On March 13, 2023, the Administrative Service for Identification, Migration and Immigration of Venezuela (SAIME, for its acronym in Spanish) launched a new system to obtain basic identity documents for Venezuelans and foreigners residing there, such as the Venezuelan identity card and passport. Although SAIME affirms that it is an “updating of the service”, the government entity incorporated new requirements and obligatory procedures that further aggravate the already precarious situation of both the population in the country and abroad who are trying to enjoy their rights to nationality, identification, mobility and residence, including the universe of rights that in most cases depend on the effective holding of updated documentation.
For the purposes of getting the identity card, whether for the first time or renewal, SAIME is requiring complete information on the birth certificate, the health center where the user was born, and a residence card issued by a communal council. If these precautions could make sense in an initial procedure, it is not justified why they are required in the case of a renewal. This situation triggers several problems, of which only a few are synthesized to provide an overview of the existing barriers that make people inside and outside the country live in legal limbo.
First, the issue of requesting and preserving sensitive data unnecessarily, in the context of a State without data protection laws, and that uses them for purposes of political and social discrimination, as demonstrated by the San Miguel Case and others case from the Inter-American Court of Human Rights. Second, the deepening of the digital divide between those who have access to a more or less stable Internet and have sufficient literacy skills and those who lack some of these conditions to process their documents, in a country that has one of the most connectivity critical given the intermittency and low speed of the service, especially outside the capital region. Third, the disproportionate impacts on specific groups such as populations in rural areas and indigenous groups, many of whom were not born in health centers, so they can even not complete their official registration. To this restrictive scenario should be added the economic, mobility and time difficulties that may arise in processing or updating birth certificates or residence cards in the midst of an institutionality submerging in a complex humanitarian emergency.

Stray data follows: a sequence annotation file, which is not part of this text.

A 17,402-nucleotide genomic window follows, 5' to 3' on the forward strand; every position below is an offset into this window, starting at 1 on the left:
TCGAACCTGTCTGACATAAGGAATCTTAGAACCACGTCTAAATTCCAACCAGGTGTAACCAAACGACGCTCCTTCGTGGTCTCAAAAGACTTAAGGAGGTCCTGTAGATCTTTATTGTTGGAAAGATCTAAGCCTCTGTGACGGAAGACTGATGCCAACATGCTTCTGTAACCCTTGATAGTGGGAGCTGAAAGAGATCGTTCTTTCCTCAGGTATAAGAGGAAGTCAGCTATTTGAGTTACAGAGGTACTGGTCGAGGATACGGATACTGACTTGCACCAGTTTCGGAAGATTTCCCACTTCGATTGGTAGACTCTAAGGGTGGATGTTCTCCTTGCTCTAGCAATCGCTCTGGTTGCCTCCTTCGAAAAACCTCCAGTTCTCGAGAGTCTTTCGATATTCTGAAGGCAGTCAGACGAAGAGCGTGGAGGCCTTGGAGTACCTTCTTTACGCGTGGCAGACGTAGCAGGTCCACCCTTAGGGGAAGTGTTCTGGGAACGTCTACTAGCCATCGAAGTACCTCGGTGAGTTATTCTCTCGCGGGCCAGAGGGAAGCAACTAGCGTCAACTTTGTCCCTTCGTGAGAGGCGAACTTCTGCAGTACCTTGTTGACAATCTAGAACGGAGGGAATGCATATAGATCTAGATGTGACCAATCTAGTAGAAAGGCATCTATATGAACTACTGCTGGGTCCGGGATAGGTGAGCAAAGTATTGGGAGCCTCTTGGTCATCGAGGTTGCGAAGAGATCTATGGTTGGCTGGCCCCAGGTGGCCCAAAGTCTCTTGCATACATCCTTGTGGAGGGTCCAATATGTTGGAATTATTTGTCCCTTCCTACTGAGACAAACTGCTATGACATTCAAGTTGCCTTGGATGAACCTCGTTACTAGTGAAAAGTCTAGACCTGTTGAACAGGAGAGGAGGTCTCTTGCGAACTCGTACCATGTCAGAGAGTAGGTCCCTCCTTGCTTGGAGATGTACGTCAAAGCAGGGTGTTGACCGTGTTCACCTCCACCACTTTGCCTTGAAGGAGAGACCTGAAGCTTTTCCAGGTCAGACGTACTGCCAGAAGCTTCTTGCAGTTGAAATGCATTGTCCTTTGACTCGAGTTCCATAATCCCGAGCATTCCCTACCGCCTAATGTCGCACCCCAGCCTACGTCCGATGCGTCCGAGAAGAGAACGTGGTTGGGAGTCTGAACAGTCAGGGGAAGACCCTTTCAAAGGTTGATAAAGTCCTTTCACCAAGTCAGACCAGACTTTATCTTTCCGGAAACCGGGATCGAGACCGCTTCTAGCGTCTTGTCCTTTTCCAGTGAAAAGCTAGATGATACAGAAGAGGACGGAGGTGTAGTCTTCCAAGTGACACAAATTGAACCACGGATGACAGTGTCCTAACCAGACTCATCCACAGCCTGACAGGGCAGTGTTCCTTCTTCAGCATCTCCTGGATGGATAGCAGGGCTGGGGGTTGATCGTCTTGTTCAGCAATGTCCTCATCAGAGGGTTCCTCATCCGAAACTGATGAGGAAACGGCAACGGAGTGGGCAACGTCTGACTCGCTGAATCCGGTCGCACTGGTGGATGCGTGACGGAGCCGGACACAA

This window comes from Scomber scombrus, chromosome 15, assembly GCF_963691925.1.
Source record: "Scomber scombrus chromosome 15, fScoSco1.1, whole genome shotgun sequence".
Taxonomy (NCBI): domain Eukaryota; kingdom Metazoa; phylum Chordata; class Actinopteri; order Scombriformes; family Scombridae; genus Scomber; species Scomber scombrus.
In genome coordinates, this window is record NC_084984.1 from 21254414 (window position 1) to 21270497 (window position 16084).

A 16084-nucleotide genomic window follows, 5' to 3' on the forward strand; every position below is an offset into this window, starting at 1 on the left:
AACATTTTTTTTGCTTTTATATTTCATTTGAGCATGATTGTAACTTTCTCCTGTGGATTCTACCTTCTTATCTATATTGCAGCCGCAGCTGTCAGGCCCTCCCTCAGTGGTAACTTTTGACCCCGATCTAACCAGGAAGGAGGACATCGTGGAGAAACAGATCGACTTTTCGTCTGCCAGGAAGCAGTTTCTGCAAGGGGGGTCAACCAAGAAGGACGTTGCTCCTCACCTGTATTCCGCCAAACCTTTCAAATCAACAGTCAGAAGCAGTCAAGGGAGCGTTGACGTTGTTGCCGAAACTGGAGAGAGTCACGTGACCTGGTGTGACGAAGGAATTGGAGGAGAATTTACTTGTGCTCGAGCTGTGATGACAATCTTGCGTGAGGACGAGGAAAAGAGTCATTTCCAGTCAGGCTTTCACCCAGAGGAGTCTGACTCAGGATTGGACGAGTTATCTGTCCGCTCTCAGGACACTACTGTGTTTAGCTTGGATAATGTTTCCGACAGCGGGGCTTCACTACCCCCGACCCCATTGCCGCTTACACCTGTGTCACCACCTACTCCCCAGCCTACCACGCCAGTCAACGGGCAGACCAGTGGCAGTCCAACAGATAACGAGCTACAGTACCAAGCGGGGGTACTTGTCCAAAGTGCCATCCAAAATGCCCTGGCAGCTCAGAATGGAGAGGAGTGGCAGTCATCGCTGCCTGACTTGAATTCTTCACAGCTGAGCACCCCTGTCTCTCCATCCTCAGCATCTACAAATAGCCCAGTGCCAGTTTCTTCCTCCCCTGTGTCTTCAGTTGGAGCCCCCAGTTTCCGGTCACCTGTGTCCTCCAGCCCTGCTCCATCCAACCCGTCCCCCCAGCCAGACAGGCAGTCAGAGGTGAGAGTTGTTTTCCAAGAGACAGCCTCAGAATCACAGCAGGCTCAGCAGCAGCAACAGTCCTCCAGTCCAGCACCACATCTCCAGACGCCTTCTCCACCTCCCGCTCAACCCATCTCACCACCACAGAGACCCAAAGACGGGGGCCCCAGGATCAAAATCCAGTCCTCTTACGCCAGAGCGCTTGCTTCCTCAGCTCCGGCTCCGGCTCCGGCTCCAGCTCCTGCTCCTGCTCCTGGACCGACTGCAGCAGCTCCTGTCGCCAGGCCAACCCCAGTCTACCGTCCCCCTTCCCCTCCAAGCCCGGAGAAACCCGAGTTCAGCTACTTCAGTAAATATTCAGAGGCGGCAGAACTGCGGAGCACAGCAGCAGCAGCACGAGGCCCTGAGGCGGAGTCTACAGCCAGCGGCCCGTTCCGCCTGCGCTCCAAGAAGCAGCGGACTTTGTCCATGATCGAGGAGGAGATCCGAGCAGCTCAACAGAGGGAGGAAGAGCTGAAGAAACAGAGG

The reproduction of obstacles also increases the legal insecurity of Venezuelans outside the country, where a large group has already demonstrated problems derived from the lack of documentation and will now face new barriers to accessing their most basic rights. The most extreme situation is suffered by Venezuelans who need to obtain a passport and do not have an identity card or it is expired, as they must go to Venezuela, acquire their identity card and then process the passport, following separate procedures. The population of Venezuela flees as a consequence of the systematic violation of human rights, where economic and social rights such as health, food, work and social security have a strong weight. That is why for the vast majority is not even possible to visit the country. In addition, it will not be possible for a Venezuelan person who has established his/her residence in another country to prove residence in Venezuela to obtain the identity card.
These changes by the government of Nicolás Maduro are not fortuitous. They occur in the context of the upcoming 2024 presidential elections, within which the government continues to obstruct enrolling in the electoral registry through indirect means, depriving millions of Venezuelans of the right to vote. Considering the exclusion of voters abroad, who exceed 4 million Venezuelans, and the additional barriers to enrolling in the electoral registry in the country, not only are there no conditions to hold free and authentic elections but the enjoyment of rights by all Venezuelans everywhere is restricted to a greater extent.